The likelihood of one going into the main living area of my home is NIL, but the basement is a good option for a MH of some sort.
Also, I have a garage that is not insulated ATM but will be if I get off my lazy arse and clean it out and put heat into it.
my question though, and I have read many threads but seem to have overlooked this: How far above the burn chamber, or barrel, or other fixed point on the RMH does the exhaust have to be, or NOT be above?
in my situation, I would need to vent at least 7 feet above the floor to get it above grade on the outside of my house.
could I use an insulated pipe of say 3" to increase the verticle speed, thus getting me the ability to increase the height?
I live in Central Sask, where -40 is not unheard of at all, and we average -25C for 8-10 weeks during the winter.
Brad: For almost every situation, you need a vertical chimney ending above the top of your roof to get the best draft and avoid smoke puffing back into your house. This is the same no matter what kind of heater you have, unless it is fan-forced (and dependent on an uninterrupted electricity source).
I think people often overlook how much heat will be lost if the heater is NOT where the heat is ultimately wanted. 'Put it in my basement' sounds good, how are you going to get the heat from there to the living space? That's a whole can of worms right there. Even if you did solve that problem efficiently, there will be an awful lot of heat still down in the basement that you will never be able to get to your living space. The transfer of heat from the firebox is not the primary way of getting heat from a RMH (indeed that is why we insulate it as much as we can) but notwithstanding, it WILL and does get hot/warm. That will be lost in the basement, whether it is a batch heater or j tube etc. (if it is in the basement you'd be mad to go j tube anyway, but that is not the main point here)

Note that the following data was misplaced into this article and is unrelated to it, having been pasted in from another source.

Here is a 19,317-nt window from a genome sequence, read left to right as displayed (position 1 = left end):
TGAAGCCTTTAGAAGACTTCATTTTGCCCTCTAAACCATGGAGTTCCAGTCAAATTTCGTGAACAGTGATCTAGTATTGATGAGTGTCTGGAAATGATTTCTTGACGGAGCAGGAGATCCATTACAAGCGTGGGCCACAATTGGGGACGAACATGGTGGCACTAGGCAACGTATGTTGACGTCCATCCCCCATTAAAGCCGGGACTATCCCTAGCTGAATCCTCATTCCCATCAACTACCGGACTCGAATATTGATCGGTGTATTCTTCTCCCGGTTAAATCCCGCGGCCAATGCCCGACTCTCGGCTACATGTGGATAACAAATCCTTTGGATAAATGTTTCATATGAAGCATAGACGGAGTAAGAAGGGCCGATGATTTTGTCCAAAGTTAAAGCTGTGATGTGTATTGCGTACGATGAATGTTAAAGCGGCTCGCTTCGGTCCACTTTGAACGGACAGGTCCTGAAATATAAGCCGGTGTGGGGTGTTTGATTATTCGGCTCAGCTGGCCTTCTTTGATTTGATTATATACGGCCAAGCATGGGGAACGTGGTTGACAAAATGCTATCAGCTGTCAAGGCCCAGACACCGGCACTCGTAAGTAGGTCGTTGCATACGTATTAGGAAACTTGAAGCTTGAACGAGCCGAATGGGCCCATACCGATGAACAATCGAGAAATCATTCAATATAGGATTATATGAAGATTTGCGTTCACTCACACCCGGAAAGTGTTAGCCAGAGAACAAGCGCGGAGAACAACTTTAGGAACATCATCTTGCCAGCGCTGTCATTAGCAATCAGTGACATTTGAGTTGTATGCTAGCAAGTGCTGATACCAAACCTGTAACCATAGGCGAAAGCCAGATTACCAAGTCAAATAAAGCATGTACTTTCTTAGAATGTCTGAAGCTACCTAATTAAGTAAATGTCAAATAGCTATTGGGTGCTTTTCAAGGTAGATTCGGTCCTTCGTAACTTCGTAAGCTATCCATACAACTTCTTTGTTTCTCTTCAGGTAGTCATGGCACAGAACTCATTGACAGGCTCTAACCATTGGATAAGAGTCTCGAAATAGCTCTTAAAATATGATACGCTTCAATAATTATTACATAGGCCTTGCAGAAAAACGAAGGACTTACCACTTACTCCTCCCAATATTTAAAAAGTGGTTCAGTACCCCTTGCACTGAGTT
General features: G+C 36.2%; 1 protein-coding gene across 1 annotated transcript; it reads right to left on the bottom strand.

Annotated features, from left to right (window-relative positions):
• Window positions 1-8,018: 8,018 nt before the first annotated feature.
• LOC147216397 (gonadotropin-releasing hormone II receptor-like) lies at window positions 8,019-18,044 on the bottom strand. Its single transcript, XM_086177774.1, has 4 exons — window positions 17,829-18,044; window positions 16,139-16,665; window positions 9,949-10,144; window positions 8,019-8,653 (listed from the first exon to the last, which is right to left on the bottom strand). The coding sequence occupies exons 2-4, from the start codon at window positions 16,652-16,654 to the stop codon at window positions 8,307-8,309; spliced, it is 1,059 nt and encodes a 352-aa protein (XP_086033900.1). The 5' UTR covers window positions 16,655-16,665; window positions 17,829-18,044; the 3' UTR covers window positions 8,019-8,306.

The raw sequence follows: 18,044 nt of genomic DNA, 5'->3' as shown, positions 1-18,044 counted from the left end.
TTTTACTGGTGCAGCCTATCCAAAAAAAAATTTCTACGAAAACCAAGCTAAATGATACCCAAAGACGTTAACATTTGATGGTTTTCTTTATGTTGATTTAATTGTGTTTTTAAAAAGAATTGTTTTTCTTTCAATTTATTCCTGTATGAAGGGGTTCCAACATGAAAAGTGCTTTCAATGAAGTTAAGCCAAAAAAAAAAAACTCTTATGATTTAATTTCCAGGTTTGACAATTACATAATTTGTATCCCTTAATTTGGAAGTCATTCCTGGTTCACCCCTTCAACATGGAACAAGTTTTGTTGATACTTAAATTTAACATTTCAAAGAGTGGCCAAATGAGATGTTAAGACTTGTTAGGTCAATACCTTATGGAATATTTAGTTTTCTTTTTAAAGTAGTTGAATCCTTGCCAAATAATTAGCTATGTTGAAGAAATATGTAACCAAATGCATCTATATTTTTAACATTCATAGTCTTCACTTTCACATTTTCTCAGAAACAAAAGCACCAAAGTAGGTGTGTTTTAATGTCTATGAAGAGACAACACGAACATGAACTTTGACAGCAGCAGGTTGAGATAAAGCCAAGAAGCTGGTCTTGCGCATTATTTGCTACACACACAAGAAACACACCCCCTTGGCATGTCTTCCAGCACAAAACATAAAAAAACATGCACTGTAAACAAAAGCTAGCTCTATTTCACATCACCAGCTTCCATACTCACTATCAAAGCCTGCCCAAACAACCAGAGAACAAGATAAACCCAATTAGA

For the amount of work/effort needed to figure out a way to transfer the heat from the basement to the living space, I personally think putting that work into figuring out how to strengthen the above floors so you can have the RMH in the living space would be more useful.
main floor is NOT an option. There is no way I would be able to support 2tonne up there, ergo the basement idea
I have rethunk my exit, and I now see I need to vent above the roofline as per solid fuel requirement.
having heat in the basement is not a problem, as it is cold, and any cheap/easy form of heat would be very welcome.
Location: Upstate NY, zone 5
posted 2 years ago
If structural load is your main issue, and the basement below where you would want the RMH is not finished living space, it is totally possible to build piers or other foundation to support the heater on the main floor. This obviously adds to the work and expense, but the typical RMH load is spread out enough that there is not a major point load like you would have with a traditional masonry heater. In fact, for some RMH installations, it is possible to spread the load over existing floor joists with no or minimal reinforcement. In your case, you would want a larger system which would likely require dedicated support.
The heating effectiveness of a system in the living area, and ease of tending it, will quickly repay the effort of building supports.
Another possibility is what I am planning for my best friend's house. It has a tiny 200-year-old core with no space for firebox or barrel clearances, but a large 1950s fireplace/chimney mass near the center, and a basement below. I am going to build a batch box combustion core to minimize tending, and a two-story masonry bell which will bring the hot zone up into the center of the living area adjacent to the existing chimney mass. This only requires a new spread footing on the basement floor and a hole cut & framed in the main wood floor.
Willie Smits increased rainfall 25% in three years by planting trees. Tiny ad:
permaculture bootcamp - learn permaculture through a little hard work